In the dark of the moon, in flying snow, in the dead of winter,
war spreading, families dying, the world in danger,
I walk the rocky hillside, sowing clover.
The other day, on a glorious green morning, I thought of that poem by poet/essayist/farmer Wendell Berry (bio here and discussion here). The BP gulf oil gusher was continuing (and continues), adding to the dead zone caused in part by nitrates from farmers' fields in my own region; and my daughter had mentioned that a young soldier in Afghanistan she skypes with told her he'd been shot (though safe--protected by his armor), and spoke of the fear that accompanies night missions. Thinking of these things, Berry's words came to mind.
It is one of my favorite poems because it speaks of the work that we gardeners do; and by gardeners I also mean organic farmers, naturalists, biologists, ecologists, conservationists--all those who tend the living earth. Our work is work of peace and work of faith. We create beauty and help things grow, despite war, disaster and despair. We sow seed, with faith that plants will grow, that flowers will be beautiful, that we and our children will eat. We strive to understand other species with whom we share the earth and work to make sure that they, as well as we, have a place. We learn and share our knowledge. This work is sometimes disguised by overt and covert cultural messages, is sometimes subverted by issues of race, class, aesthetics, and politics. Yet it goes on, in all times and all places, helping to mend what has come asunder in the world.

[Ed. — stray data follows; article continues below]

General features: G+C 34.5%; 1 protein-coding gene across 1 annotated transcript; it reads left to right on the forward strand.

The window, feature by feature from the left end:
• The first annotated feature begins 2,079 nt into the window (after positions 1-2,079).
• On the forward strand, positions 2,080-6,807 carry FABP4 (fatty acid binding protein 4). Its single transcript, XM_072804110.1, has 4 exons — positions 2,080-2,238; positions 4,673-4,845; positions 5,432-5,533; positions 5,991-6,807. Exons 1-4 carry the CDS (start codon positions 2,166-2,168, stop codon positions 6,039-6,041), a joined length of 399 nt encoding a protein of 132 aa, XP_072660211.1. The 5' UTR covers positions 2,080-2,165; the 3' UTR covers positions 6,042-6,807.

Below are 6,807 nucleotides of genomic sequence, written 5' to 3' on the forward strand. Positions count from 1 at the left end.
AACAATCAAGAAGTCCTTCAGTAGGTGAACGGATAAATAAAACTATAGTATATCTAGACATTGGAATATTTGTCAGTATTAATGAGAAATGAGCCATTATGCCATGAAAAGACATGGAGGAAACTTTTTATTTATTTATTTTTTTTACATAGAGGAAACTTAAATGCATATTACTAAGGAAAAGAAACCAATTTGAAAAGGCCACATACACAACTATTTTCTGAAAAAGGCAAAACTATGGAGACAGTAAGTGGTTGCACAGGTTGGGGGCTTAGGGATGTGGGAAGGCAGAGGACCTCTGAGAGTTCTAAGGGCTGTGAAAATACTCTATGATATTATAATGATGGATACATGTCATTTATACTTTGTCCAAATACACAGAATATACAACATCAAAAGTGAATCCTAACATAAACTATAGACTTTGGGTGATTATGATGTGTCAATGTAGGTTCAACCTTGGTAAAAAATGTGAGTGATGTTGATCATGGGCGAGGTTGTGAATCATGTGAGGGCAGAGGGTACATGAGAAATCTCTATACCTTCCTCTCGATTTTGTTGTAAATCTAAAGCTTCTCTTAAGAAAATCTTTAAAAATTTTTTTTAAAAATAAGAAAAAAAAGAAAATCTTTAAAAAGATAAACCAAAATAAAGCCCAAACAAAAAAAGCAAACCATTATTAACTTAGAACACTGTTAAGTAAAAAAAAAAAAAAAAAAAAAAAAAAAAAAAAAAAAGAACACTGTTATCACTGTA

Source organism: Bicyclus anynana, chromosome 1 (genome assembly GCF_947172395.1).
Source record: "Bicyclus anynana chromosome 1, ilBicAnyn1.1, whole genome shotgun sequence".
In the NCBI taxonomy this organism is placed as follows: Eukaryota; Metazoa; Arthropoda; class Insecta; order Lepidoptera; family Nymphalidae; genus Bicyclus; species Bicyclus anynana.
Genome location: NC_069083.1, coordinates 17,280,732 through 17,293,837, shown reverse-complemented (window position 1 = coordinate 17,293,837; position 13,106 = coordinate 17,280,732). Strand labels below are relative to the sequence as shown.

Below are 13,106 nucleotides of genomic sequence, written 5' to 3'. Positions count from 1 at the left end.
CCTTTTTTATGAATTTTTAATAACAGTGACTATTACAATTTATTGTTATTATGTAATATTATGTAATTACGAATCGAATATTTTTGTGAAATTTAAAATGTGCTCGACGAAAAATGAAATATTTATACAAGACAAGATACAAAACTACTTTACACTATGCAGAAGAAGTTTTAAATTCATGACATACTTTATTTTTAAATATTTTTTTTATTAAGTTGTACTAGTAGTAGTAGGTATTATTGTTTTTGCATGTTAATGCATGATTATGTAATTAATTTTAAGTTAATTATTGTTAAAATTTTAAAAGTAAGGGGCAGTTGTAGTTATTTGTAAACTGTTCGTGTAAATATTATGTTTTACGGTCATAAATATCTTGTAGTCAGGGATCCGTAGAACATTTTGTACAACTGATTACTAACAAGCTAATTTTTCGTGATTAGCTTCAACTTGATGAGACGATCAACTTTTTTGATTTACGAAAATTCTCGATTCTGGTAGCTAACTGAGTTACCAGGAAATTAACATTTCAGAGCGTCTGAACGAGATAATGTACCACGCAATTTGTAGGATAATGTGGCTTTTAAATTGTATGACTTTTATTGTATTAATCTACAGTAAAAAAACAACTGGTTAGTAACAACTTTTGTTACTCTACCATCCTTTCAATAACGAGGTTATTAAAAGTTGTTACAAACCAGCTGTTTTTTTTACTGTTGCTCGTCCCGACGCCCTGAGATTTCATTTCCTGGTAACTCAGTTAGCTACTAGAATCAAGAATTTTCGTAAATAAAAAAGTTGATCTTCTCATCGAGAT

(GMO) Alfalfa and Our Future
National Poetry Month in the Garden